Schizophrenia, a neurodevelopmental disorder that features psychosis among its symptoms, is thought to arise from disorganization in brain connectivity and functional integration. Now, a new study finds differences in functional brain connectivity in people with and without psychosis and schizophrenia that could help researchers understand the neural underpinnings of this disease.
Published AI language models could help diagnose schizophrenia (via sciencedaily.com) Original source
Scientists have developed new tools, based on AI language models, that can characterize subtle signatures in the speech of patients diagnosed with schizophrenia.
Published Scientists take next big step in understanding genetics of schizophrenia (via sciencedaily.com) Original source
Scientists are figuring out which of the 5,000 variants associated with schizophrenia have an actual causal effect in the development of the condition that affects millions of people worldwide.
Published First-in-class targeted microRNA therapy slows cancer tumor growth (via sciencedaily.com) Original source
A new cancer therapy attacks tumors by tricking cancer cells into absorbing a snippet of RNA that naturally blocks cell division.
Published Antioxidants stimulate blood flow in tumors (via sciencedaily.com) Original source
Vitamin C and other antioxidants stimulate the formation of new blood vessels in lung cancer tumors, a new study shows. The discovery corroborates the idea that dietary supplements containing antioxidants can accelerate tumor growth and metastasis.
Published Schizophrenia genetic risk factor impairs mitochondrial function (via sciencedaily.com) Original source
Researcher discovers possible link of mitochondrial function to the development of schizophrenia.
Published New neuroimaging approach could improve diagnosis of schizophrenia (via sciencedaily.com) Original source
New research has identified age-related changes in brain patterns associated with the risk for developing schizophrenia. The discovery could help clinicians identify the risk for developing mental illness earlier and improve treatment options.
Published Do certain amino acids modify the risk of dementia linked to air pollution? (via sciencedaily.com) Original source
Higher levels of vitamin B-related amino acids may be linked to the risk of dementia associated with a certain type of air pollutants called particulate matter, according to a study published in the July 19, 2023, online issue of Neurology®, the medical journal of the American Academy of Neurology. The study does not prove that pollution or amino acids cause dementia, but it suggests a possible link among them.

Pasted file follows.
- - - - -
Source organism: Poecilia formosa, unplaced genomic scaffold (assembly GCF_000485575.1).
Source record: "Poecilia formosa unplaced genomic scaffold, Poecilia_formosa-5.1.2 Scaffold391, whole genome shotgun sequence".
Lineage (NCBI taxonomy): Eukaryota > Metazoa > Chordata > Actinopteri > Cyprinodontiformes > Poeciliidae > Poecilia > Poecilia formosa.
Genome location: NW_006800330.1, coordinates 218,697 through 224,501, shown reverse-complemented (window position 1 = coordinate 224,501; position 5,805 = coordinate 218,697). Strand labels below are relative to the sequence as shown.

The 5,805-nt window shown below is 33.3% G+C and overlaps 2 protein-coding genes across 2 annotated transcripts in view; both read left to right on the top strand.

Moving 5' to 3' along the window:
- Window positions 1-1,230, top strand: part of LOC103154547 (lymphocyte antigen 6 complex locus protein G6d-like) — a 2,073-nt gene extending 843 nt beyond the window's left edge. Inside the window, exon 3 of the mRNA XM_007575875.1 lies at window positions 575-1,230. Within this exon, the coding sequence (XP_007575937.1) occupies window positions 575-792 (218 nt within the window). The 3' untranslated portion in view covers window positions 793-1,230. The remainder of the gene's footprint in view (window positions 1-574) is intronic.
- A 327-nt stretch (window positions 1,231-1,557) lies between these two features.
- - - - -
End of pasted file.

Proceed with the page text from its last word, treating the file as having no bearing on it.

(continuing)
Published Schizophrenia is associated with somatic mutations occurring in utero (via sciencedaily.com) Original source
As a psychiatric disorder with onset in adulthood, schizophrenia is thought to be triggered by some combination of environmental factors and genetics, although the exact cause is still not fully understood. Researchers have now found a correlation between schizophrenia and somatic copy-number variants, a type of mutation that occurs early in development but after genetic material is inherited. This study is one of the first to rigorously describe the relationship between somatic -- not inherited -- genetic mutations and schizophrenia risk.
Published Taking higher-than-recommended doses of vitamin D for five years reduced the risk of atrial fibrillation (via sciencedaily.com) Original source
Taking higher-than-recommended doses of vitamin D for five years reduced the risk of atrial fibrillation in older men and women, according to a new study.
Published How does dopamine regulate both learning and motivation? (via sciencedaily.com) Original source
A new study brings together two schools of thought on the function of the neurotransmitter dopamine: one saying that dopamine provides a learning signal, the other saying that dopamine drives motivation.
Published Further link identified between autoimmunity and schizophrenia (via sciencedaily.com) Original source
Links have been reported between schizophrenia and proteins produced by the immune system that can act against one's own body, known as autoantibodies. Researchers have now identified autoantibodies that target a 'synaptic adhesion protein' in a subset of patients with schizophrenia. When injected into mice, the autoantibodies caused many schizophrenia-related changes.